Boston Symphony Orchestra

The Boston Symphony Orchestra gave its inaugural concert on October 22, 1881, realizing the
dream of its founder, the Civil War veteran/ businessman/philanthropist Henry Lee Higginson, who envisioned a great and permanent orchestra in his hometown of Boston. Today the BSO reaches millions of listeners, not only through its concert performances in Boston and at Tanglewood, but also via the internet, radio, television, educational programs, recordings, and tours. It commissions works from today’s most important composers; its summer season at Tanglewood is one of the world’s most important music festivals; it develops future audiences through BSO Youth Concerts and educational outreach programs involving the entire Boston community; and during the Tanglewood season, it operates the Tanglewood Music Center, one of the world’s most important training grounds for young professional-caliber musicians. The Boston Symphony Chamber Players, made up of BSO principals, are known worldwide, and the Boston Pops Orchestra sets an international standard for performances of lighter music. Symphony Hall, the orchestra’s Boston home, inaugurated in October 1900, is one of the world’s most highly revered concert halls, and the orchestra’s website,, is the most visited orchestra website in the United States.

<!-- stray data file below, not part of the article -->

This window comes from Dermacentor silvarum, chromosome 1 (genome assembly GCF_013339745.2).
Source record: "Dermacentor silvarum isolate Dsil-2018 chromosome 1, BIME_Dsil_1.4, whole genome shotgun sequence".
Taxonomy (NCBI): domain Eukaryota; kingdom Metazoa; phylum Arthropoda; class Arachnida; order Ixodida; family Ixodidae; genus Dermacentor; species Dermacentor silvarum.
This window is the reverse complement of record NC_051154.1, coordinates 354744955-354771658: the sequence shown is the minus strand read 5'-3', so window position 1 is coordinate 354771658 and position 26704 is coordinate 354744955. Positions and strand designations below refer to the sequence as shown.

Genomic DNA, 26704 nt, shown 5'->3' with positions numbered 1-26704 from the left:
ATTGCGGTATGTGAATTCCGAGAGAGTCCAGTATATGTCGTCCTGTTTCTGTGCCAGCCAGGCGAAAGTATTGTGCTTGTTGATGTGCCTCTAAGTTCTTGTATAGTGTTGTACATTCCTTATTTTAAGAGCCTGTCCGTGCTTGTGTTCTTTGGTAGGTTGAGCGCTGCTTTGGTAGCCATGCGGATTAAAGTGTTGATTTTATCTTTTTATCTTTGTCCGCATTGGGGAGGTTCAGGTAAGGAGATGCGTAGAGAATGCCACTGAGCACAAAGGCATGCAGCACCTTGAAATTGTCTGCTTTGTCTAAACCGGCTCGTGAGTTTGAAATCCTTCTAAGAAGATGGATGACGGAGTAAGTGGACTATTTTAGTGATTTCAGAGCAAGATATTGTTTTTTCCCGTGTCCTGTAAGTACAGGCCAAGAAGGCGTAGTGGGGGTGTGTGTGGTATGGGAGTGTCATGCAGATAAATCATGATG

The BSO’s first conductor, Georg Henschel, was succeeded by the German-born or German-trained conductors Wilhelm Gericke, Arthur Nikisch,
Emil Paur, and Max Fiedler, culminating in the appointment of the legendary Karl Muck. The appointments of Henri Rabaud and Pierre Monteux then marked the beginning of a French tradition maintained, even during the Russian-born Serge Koussevitzky’s legendary, quarter-century tenure, with the employment of many French-trained musicians. Koussevitzky was followed as music director by Charles Munch, Erich Leinsdorf, and William Steinberg. Seiji Ozawa became the BSO’s thirteenth music director in 1973 and, following

his historic twenty-nine-year tenure, became
Music Director Laureate in 2002. Bernard Haitink, principal guest conductor from 1995, was named Conductor Emeritus in 2004. Previous guest conductors included Michael Tilson Thomas and Sir Colin Davis. The first American-born conductor to become music director, James Levine held that post from 2004 to 2011. The charismatic young Latvian conductor Andris Nelsons became Music Director Designate in the fall of 2013 and will become music director in the fall of 2014.